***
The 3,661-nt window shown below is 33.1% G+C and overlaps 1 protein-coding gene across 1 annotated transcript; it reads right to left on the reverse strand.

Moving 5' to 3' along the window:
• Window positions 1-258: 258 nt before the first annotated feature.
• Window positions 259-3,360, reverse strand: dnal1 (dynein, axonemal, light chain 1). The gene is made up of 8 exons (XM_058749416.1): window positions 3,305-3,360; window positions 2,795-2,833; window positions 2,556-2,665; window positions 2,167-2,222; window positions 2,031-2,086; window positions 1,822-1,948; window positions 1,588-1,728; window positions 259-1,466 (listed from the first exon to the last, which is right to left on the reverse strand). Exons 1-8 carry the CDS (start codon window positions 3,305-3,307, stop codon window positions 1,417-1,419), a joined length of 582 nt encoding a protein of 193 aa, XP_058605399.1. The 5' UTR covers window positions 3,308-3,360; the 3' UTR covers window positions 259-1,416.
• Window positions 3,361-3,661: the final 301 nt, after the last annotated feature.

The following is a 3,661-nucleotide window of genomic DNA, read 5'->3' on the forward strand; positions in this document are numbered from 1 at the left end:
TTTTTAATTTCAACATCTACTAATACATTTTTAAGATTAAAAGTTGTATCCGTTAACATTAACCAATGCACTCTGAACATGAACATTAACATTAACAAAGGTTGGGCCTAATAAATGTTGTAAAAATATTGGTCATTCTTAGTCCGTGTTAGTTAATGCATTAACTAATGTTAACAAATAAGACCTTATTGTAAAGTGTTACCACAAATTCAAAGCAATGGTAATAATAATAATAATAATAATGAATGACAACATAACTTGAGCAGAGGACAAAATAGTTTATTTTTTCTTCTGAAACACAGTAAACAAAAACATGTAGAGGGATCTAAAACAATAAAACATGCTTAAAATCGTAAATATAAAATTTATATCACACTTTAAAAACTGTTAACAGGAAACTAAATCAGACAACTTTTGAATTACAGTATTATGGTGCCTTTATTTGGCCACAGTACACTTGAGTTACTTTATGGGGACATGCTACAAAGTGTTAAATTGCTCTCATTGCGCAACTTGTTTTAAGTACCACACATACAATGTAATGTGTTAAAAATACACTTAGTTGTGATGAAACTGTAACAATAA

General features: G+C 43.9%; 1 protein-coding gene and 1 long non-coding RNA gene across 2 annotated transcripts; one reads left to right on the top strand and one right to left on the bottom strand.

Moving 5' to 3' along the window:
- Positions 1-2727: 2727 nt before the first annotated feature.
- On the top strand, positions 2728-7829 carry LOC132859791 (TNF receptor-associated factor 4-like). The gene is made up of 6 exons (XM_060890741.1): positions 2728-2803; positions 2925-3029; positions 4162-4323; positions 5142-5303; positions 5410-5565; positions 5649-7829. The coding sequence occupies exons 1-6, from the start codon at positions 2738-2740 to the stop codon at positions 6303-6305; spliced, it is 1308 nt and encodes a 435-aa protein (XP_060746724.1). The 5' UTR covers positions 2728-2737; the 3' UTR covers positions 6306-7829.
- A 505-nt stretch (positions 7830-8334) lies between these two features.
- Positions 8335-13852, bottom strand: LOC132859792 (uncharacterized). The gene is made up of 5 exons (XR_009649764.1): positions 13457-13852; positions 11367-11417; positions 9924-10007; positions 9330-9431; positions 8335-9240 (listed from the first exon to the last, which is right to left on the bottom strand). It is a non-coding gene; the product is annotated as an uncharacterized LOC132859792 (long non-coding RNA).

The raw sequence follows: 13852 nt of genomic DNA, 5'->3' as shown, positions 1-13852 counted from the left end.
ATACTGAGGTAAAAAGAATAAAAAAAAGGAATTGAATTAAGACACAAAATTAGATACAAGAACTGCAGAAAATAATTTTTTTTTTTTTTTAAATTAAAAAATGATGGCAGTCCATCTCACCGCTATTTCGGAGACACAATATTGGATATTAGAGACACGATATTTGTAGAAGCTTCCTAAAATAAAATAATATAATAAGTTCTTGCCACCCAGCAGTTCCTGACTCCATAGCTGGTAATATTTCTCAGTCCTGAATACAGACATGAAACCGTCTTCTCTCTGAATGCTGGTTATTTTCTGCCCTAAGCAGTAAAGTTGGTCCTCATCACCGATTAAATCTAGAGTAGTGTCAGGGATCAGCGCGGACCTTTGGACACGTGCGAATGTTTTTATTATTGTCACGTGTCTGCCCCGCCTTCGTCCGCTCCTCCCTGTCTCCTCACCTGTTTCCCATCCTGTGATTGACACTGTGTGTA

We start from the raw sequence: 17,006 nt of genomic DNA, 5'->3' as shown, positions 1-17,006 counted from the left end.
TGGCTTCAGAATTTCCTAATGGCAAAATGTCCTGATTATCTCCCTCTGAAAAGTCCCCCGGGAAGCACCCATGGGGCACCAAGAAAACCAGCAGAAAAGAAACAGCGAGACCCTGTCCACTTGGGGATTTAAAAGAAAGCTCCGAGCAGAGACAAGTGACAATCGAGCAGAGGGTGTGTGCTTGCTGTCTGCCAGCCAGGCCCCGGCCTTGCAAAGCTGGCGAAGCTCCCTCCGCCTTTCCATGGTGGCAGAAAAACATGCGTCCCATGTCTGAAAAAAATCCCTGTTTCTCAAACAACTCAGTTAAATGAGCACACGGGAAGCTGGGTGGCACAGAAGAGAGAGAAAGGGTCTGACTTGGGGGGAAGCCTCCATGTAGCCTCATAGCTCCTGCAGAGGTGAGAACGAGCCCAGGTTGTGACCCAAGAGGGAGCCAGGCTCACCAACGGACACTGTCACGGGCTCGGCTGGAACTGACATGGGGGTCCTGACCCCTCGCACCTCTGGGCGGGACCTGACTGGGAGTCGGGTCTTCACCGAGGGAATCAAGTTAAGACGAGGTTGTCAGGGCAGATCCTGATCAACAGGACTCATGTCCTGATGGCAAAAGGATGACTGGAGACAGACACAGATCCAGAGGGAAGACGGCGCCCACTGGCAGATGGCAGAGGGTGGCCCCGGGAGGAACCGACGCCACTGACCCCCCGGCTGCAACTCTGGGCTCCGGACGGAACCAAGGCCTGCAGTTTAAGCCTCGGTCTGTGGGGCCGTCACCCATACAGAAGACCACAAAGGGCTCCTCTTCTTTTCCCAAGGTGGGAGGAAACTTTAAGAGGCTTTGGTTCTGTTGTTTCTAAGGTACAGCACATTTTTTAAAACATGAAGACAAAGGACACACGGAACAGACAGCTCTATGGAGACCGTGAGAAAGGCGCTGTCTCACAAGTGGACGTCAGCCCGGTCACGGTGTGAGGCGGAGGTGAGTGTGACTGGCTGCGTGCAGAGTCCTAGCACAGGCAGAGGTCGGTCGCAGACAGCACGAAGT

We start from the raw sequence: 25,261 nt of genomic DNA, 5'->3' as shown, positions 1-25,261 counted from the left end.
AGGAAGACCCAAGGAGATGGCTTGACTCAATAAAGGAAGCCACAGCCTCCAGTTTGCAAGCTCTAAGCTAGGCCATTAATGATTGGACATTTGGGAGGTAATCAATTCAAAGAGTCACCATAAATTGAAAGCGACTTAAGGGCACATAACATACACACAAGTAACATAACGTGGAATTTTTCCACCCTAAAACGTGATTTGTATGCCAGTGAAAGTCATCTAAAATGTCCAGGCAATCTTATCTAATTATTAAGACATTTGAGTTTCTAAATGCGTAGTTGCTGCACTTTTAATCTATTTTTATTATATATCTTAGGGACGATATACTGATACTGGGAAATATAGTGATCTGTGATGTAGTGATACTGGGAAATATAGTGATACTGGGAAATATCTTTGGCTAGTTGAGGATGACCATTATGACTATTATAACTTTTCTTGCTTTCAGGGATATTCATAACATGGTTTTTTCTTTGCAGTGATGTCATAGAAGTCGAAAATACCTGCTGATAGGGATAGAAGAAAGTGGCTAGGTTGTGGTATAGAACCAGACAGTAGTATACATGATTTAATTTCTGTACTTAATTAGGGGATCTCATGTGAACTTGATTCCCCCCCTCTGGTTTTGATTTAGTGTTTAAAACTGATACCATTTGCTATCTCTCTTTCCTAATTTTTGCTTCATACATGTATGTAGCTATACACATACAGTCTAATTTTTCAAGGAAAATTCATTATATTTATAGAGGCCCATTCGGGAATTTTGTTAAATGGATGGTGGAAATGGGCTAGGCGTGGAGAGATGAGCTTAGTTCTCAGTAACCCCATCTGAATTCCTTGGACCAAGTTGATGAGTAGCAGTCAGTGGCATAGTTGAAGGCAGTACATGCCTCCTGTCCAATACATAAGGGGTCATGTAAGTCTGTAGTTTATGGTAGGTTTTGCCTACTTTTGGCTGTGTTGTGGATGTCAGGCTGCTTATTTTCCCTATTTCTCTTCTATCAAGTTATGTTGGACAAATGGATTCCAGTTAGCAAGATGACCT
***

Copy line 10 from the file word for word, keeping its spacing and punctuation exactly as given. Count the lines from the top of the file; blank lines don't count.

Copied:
- Positions 1-2727: 2727 nt before the first annotated feature.